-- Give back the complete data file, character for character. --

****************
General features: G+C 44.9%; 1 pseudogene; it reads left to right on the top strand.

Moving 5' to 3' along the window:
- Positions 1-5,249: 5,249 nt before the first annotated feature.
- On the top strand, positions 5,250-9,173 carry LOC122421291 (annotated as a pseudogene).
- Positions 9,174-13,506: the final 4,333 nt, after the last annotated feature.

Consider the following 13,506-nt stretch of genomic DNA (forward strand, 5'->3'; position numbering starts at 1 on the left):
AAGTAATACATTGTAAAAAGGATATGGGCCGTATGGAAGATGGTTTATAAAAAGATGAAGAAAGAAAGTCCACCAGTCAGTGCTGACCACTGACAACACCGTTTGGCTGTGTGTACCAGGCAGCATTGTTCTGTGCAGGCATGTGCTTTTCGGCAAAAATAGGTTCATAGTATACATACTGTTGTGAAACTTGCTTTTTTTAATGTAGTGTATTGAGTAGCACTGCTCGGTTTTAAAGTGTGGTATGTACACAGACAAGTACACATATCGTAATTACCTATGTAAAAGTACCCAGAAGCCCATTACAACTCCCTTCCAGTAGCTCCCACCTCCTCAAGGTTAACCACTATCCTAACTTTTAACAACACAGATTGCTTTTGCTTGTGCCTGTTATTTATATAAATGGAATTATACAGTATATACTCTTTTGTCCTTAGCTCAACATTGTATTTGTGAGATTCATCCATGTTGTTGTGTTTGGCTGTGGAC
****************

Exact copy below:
General features: G+C 44.9%; 1 pseudogene; it reads left to right on the top strand.

Moving 5' to 3' along the window:
- Positions 1-5,249: 5,249 nt before the first annotated feature.
- On the top strand, positions 5,250-9,173 carry LOC122421291 (annotated as a pseudogene).
- Positions 9,174-13,506: the final 4,333 nt, after the last annotated feature.

Consider the following 13,506-nt stretch of genomic DNA (forward strand, 5'->3'; position numbering starts at 1 on the left):
AAGTAATACATTGTAAAAAGGATATGGGCCGTATGGAAGATGGTTTATAAAAAGATGAAGAAAGAAAGTCCACCAGTCAGTGCTGACCACTGACAACACCGTTTGGCTGTGTGTACCAGGCAGCATTGTTCTGTGCAGGCATGTGCTTTTCGGCAAAAATAGGTTCATAGTATACATACTGTTGTGAAACTTGCTTTTTTTAATGTAGTGTATTGAGTAGCACTGCTCGGTTTTAAAGTGTGGTATGTACACAGACAAGTACACATATCGTAATTACCTATGTAAAAGTACCCAGAAGCCCATTACAACTCCCTTCCAGTAGCTCCCACCTCCTCAAGGTTAACCACTATCCTAACTTTTAACAACACAGATTGCTTTTGCTTGTGCCTGTTATTTATATAAATGGAATTATACAGTATATACTCTTTTGTCCTTAGCTCAACATTGTATTTGTGAGATTCATCCATGTTGTTGTGTTTGGCTGTGGAC